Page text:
How to Calculate RMS Watts

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Alternating current (AC) rises and falls following a sinusoidal rhythm, making it difficult to describe average values associated with AC electrical circuits. For AC circuit analysis, the concept of average is replaced by effective or equivalent values through the use of a mathematical procedure, the root mean square (RMS). RMS calculations compensate for the sinusoidal variations in AC electrical measurements and indicate what the direct current (DC) equivalent measurement would be. RMS wattage, which describes the power associated with an AC circuit, depends on RMS current and voltage, measured with a multimeter or oscilloscope.

    Use a digital multimeter in AC-enabled ammeter mode to read the RMS current value directly from the electrical circuit. Alternatively, determine the RMS current value by dividing the peak value of the alternating current by the square root of 2. The peak value is the maximum value or the amplitude of the sinusoidal current function, where the function describes how the current changes with time. AC current functions can be visualized as waveforms using an oscilloscope fitted with an AC current probe. Peak current is obtained by examining the pattern on the oscilloscope monitor and finding the value at which the curve reaches its maximum value.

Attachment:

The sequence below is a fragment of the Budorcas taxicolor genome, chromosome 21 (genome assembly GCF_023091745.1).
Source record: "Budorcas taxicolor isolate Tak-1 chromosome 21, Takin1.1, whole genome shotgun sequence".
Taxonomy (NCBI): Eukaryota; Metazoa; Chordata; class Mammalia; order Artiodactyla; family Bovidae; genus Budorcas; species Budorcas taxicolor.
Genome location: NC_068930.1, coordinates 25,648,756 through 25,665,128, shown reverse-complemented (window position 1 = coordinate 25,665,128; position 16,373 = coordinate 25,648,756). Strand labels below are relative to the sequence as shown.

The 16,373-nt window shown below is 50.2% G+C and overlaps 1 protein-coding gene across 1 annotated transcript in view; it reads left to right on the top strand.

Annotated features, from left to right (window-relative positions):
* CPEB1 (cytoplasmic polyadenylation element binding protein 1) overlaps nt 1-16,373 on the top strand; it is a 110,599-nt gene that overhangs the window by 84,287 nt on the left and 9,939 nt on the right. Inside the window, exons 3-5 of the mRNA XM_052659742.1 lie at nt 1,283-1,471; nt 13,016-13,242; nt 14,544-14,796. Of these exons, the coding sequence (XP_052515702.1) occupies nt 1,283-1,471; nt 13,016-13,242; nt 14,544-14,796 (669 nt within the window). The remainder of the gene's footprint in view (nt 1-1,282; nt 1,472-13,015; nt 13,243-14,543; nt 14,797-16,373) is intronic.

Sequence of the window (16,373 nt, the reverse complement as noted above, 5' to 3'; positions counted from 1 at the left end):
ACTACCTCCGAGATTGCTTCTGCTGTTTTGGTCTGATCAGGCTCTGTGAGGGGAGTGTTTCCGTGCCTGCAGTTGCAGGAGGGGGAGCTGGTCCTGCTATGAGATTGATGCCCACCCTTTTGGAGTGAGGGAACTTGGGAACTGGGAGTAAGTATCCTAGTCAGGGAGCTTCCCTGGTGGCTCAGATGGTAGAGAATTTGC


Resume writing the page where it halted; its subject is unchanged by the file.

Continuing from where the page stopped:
Use a digital multimeter in AC-enabled voltage mode to read the RMS voltage value directly from the electrical circuit. Alternatively, determine the RMS voltage value by dividing the peak AC voltage value by the square root of 2. The peak value is the maximum value of the sinusoidal voltage function. AC voltage functions can be visualized as waveforms using an oscilloscope. No special attachments are required for taking voltage measurements. Peak voltage may be read directly from the waveform on the oscilloscope monitor.

    Calculate the RMS wattage or the direct current (DC) equivalent of the AC power by multiplying the RMS voltage and the RMS current. The unit for the product is the watt.

    Tips

    • For greater accuracy, use an oscilloscope fitted with an AC current probe instead of a multimeter when current measurements are small. The oscilloscope should also be used in cases where the circuit cannot be opened to insert a multimeter for the purpose of taking RMS current readings.

References

About the Author

Pearl Lewis has authored scientific papers for journals such as "Physica Status Solidi," "Materials Science and Engineering" and "Thin Solid Films" since 1994. She also writes an education blog entitled Simple Science in Everyday Life. She holds a doctorate from University of Port Elizabeth.

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